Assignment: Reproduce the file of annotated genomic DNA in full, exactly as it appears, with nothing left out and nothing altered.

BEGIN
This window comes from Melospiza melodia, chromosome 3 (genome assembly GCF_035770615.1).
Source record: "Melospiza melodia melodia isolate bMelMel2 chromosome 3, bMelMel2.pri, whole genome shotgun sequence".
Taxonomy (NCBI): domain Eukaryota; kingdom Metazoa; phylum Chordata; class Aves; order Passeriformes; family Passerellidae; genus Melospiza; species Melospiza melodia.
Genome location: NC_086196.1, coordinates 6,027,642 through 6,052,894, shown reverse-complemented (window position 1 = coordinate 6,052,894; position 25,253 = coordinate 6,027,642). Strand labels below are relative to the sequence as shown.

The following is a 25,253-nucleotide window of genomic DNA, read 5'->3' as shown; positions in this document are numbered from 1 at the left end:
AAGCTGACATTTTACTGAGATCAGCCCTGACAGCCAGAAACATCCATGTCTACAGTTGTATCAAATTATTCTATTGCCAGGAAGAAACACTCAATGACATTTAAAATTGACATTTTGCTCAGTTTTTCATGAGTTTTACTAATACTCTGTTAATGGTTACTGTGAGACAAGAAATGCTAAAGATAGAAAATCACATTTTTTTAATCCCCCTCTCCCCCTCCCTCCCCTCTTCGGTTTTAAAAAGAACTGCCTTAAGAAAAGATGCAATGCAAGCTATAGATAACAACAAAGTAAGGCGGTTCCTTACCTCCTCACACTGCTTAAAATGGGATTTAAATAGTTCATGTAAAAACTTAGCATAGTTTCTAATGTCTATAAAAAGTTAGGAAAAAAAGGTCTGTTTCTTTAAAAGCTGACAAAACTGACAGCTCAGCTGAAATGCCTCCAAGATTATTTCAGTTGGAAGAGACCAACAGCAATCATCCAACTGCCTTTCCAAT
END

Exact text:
This window comes from Melospiza melodia, chromosome 3 (genome assembly GCF_035770615.1).
Source record: "Melospiza melodia melodia isolate bMelMel2 chromosome 3, bMelMel2.pri, whole genome shotgun sequence".
Taxonomy (NCBI): domain Eukaryota; kingdom Metazoa; phylum Chordata; class Aves; order Passeriformes; family Passerellidae; genus Melospiza; species Melospiza melodia.
Genome location: NC_086196.1, coordinates 6,027,642 through 6,052,894, shown reverse-complemented (window position 1 = coordinate 6,052,894; position 25,253 = coordinate 6,027,642). Strand labels below are relative to the sequence as shown.

The following is a 25,253-nucleotide window of genomic DNA, read 5'->3' as shown; positions in this document are numbered from 1 at the left end:
AAGCTGACATTTTACTGAGATCAGCCCTGACAGCCAGAAACATCCATGTCTACAGTTGTATCAAATTATTCTATTGCCAGGAAGAAACACTCAATGACATTTAAAATTGACATTTTGCTCAGTTTTTCATGAGTTTTACTAATACTCTGTTAATGGTTACTGTGAGACAAGAAATGCTAAAGATAGAAAATCACATTTTTTTAATCCCCCTCTCCCCCTCCCTCCCCTCTTCGGTTTTAAAAAGAACTGCCTTAAGAAAAGATGCAATGCAAGCTATAGATAACAACAAAGTAAGGCGGTTCCTTACCTCCTCACACTGCTTAAAATGGGATTTAAATAGTTCATGTAAAAACTTAGCATAGTTTCTAATGTCTATAAAAAGTTAGGAAAAAAAGGTCTGTTTCTTTAAAAGCTGACAAAACTGACAGCTCAGCTGAAATGCCTCCAAGATTATTTCAGTTGGAAGAGACCAACAGCAATCATCCAACTGCCTTTCCAAT